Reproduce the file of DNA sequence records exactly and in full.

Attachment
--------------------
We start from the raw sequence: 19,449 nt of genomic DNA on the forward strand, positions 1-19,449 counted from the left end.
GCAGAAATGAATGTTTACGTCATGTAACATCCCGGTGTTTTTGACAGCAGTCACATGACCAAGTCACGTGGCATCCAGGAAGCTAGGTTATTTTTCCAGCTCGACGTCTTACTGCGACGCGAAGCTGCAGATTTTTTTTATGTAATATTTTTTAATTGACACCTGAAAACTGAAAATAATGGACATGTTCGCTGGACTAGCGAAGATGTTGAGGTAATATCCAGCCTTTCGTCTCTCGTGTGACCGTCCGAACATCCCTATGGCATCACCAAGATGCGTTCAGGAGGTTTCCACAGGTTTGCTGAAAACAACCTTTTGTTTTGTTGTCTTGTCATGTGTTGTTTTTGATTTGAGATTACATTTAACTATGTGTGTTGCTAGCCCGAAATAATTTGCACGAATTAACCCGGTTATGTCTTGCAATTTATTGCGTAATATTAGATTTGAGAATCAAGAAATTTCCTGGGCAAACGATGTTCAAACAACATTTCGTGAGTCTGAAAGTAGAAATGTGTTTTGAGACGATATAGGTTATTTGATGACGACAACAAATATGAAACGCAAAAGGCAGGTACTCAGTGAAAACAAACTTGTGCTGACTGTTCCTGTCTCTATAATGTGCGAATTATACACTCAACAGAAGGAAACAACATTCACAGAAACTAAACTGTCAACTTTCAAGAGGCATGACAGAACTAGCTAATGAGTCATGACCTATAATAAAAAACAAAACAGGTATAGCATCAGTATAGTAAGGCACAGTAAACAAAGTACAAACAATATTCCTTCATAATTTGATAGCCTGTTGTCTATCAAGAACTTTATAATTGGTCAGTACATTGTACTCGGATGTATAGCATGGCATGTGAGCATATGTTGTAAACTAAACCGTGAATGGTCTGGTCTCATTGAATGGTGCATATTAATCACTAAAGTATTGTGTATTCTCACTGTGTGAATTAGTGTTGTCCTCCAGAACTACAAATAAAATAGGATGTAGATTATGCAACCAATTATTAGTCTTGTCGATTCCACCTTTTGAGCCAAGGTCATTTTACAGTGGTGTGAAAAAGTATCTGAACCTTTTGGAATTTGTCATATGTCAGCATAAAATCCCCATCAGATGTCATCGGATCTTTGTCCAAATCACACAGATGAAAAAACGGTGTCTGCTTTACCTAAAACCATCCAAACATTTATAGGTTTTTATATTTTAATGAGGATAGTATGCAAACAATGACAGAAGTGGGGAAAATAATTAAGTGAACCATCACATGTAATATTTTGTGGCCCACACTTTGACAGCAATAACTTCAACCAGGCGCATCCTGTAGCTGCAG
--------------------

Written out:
We start from the raw sequence: 19,449 nt of genomic DNA on the forward strand, positions 1-19,449 counted from the left end.
GCAGAAATGAATGTTTACGTCATGTAACATCCCGGTGTTTTTGACAGCAGTCACATGACCAAGTCACGTGGCATCCAGGAAGCTAGGTTATTTTTCCAGCTCGACGTCTTACTGCGACGCGAAGCTGCAGATTTTTTTTATGTAATATTTTTTAATTGACACCTGAAAACTGAAAATAATGGACATGTTCGCTGGACTAGCGAAGATGTTGAGGTAATATCCAGCCTTTCGTCTCTCGTGTGACCGTCCGAACATCCCTATGGCATCACCAAGATGCGTTCAGGAGGTTTCCACAGGTTTGCTGAAAACAACCTTTTGTTTTGTTGTCTTGTCATGTGTTGTTTTTGATTTGAGATTACATTTAACTATGTGTGTTGCTAGCCCGAAATAATTTGCACGAATTAACCCGGTTATGTCTTGCAATTTATTGCGTAATATTAGATTTGAGAATCAAGAAATTTCCTGGGCAAACGATGTTCAAACAACATTTCGTGAGTCTGAAAGTAGAAATGTGTTTTGAGACGATATAGGTTATTTGATGACGACAACAAATATGAAACGCAAAAGGCAGGTACTCAGTGAAAACAAACTTGTGCTGACTGTTCCTGTCTCTATAATGTGCGAATTATACACTCAACAGAAGGAAACAACATTCACAGAAACTAAACTGTCAACTTTCAAGAGGCATGACAGAACTAGCTAATGAGTCATGACCTATAATAAAAAACAAAACAGGTATAGCATCAGTATAGTAAGGCACAGTAAACAAAGTACAAACAATATTCCTTCATAATTTGATAGCCTGTTGTCTATCAAGAACTTTATAATTGGTCAGTACATTGTACTCGGATGTATAGCATGGCATGTGAGCATATGTTGTAAACTAAACCGTGAATGGTCTGGTCTCATTGAATGGTGCATATTAATCACTAAAGTATTGTGTATTCTCACTGTGTGAATTAGTGTTGTCCTCCAGAACTACAAATAAAATAGGATGTAGATTATGCAACCAATTATTAGTCTTGTCGATTCCACCTTTTGAGCCAAGGTCATTTTACAGTGGTGTGAAAAAGTATCTGAACCTTTTGGAATTTGTCATATGTCAGCATAAAATCCCCATCAGATGTCATCGGATCTTTGTCCAAATCACACAGATGAAAAAACGGTGTCTGCTTTACCTAAAACCATCCAAACATTTATAGGTTTTTATATTTTAATGAGGATAGTATGCAAACAATGACAGAAGTGGGGAAAATAATTAAGTGAACCATCACATGTAATATTTTGTGGCCCACACTTTGACAGCAATAACTTCAACCAGGCGCATCCTGTAGCTGCAG